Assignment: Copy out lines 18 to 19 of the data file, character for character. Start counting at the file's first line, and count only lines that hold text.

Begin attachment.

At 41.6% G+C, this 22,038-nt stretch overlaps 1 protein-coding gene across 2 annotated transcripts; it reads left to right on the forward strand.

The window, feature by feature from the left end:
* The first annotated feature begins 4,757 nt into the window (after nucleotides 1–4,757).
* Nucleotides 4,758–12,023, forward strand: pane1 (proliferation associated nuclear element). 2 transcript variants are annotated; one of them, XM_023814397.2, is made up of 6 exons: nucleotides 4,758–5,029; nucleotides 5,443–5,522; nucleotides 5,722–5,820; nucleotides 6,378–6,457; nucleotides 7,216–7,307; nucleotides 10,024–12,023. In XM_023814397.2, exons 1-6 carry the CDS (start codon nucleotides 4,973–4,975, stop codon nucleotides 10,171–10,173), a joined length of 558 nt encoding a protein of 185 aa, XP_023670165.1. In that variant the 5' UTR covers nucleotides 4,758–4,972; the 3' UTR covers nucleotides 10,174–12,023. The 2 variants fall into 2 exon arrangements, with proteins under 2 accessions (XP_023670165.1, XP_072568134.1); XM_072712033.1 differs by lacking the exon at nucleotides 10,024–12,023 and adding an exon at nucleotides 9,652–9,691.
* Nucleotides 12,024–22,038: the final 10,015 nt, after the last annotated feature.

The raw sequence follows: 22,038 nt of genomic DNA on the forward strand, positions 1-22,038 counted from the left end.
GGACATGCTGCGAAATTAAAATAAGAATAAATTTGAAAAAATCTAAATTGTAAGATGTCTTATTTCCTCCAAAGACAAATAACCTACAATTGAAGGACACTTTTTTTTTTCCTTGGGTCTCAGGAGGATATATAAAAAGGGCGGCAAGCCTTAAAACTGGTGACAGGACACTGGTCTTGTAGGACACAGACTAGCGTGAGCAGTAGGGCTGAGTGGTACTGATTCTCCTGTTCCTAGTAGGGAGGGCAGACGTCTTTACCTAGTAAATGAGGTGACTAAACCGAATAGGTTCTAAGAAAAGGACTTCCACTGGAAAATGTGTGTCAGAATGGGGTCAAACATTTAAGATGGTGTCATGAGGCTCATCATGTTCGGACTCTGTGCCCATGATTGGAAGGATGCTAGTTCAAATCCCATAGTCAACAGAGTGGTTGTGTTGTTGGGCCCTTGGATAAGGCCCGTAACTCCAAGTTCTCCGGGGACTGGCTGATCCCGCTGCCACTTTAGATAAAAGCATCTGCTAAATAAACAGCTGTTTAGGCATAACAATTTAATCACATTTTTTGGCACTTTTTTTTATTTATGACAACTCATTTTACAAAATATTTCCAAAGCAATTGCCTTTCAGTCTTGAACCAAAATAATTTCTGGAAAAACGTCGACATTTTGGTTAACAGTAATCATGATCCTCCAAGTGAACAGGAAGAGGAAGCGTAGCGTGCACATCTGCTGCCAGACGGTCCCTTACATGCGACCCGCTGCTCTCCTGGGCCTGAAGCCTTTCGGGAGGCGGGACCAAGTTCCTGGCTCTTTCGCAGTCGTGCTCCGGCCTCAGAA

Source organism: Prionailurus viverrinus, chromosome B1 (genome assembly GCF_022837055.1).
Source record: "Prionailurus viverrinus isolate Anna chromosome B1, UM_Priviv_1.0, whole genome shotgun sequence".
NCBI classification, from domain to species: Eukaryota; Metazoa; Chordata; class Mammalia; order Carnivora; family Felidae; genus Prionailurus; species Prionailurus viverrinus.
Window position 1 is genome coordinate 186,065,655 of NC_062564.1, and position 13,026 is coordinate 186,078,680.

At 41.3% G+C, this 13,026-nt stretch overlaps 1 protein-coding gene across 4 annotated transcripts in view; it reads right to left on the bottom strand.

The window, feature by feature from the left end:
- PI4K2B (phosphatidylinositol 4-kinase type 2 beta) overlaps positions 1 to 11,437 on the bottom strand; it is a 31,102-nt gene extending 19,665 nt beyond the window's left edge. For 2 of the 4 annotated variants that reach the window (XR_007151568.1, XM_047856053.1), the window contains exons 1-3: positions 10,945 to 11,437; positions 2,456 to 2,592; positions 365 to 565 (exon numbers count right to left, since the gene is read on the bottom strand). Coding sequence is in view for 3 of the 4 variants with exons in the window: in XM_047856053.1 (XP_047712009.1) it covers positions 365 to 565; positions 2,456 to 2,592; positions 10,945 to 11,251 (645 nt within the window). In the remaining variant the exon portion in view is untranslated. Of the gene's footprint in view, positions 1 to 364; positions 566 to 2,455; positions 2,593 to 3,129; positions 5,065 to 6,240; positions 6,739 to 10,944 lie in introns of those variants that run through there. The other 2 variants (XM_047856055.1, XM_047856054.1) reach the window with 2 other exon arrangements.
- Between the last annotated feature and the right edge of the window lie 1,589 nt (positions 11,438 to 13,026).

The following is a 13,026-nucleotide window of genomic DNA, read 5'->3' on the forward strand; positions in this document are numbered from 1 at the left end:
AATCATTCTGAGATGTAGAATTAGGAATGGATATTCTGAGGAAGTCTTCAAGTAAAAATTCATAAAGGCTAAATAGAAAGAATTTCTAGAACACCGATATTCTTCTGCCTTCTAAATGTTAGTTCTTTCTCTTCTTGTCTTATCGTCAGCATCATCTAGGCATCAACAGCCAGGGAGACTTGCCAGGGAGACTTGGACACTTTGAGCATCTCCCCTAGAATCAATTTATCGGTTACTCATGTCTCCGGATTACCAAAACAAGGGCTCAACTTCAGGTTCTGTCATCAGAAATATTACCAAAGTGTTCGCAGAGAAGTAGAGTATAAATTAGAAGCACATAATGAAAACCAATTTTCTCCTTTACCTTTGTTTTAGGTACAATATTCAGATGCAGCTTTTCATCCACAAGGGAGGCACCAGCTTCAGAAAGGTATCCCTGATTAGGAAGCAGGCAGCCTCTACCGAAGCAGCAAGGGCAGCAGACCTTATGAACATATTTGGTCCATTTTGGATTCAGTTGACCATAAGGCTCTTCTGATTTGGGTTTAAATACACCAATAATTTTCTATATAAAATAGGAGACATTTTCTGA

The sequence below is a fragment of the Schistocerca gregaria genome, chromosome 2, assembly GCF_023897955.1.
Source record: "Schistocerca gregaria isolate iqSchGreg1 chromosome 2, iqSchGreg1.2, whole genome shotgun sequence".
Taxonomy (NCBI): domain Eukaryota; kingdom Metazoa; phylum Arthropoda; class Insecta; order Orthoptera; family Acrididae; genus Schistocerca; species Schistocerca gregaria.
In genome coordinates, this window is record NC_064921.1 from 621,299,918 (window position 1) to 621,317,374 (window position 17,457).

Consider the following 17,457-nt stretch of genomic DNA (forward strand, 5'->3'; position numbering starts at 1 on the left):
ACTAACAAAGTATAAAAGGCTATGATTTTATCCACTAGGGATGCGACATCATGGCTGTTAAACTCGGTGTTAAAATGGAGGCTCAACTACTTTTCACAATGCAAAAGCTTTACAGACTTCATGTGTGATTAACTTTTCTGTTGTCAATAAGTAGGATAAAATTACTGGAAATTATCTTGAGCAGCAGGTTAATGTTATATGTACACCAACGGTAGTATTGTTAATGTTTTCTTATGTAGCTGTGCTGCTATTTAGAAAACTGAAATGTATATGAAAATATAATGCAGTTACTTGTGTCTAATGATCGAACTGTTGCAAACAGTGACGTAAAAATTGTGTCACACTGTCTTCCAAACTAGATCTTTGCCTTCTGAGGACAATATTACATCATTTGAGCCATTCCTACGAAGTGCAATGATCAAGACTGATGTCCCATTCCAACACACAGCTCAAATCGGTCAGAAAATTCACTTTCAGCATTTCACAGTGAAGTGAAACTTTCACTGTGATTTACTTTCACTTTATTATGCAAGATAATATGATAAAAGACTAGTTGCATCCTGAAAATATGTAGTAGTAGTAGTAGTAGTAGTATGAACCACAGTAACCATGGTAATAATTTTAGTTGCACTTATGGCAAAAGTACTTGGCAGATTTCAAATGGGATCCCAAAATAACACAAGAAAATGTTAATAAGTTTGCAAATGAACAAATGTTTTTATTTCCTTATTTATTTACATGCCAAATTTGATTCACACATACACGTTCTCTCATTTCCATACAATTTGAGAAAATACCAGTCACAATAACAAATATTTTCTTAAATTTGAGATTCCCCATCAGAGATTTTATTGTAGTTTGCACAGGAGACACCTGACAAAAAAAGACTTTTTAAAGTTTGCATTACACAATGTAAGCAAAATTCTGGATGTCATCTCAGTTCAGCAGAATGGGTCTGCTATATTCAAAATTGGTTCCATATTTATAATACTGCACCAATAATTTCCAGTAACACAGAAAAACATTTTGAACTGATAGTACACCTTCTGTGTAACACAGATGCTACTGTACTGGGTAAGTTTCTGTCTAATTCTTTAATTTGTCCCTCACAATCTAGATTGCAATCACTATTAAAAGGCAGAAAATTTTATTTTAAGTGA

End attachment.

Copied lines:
The sequence below is a fragment of the Schistocerca gregaria genome, chromosome 2, assembly GCF_023897955.1.
Source record: "Schistocerca gregaria isolate iqSchGreg1 chromosome 2, iqSchGreg1.2, whole genome shotgun sequence".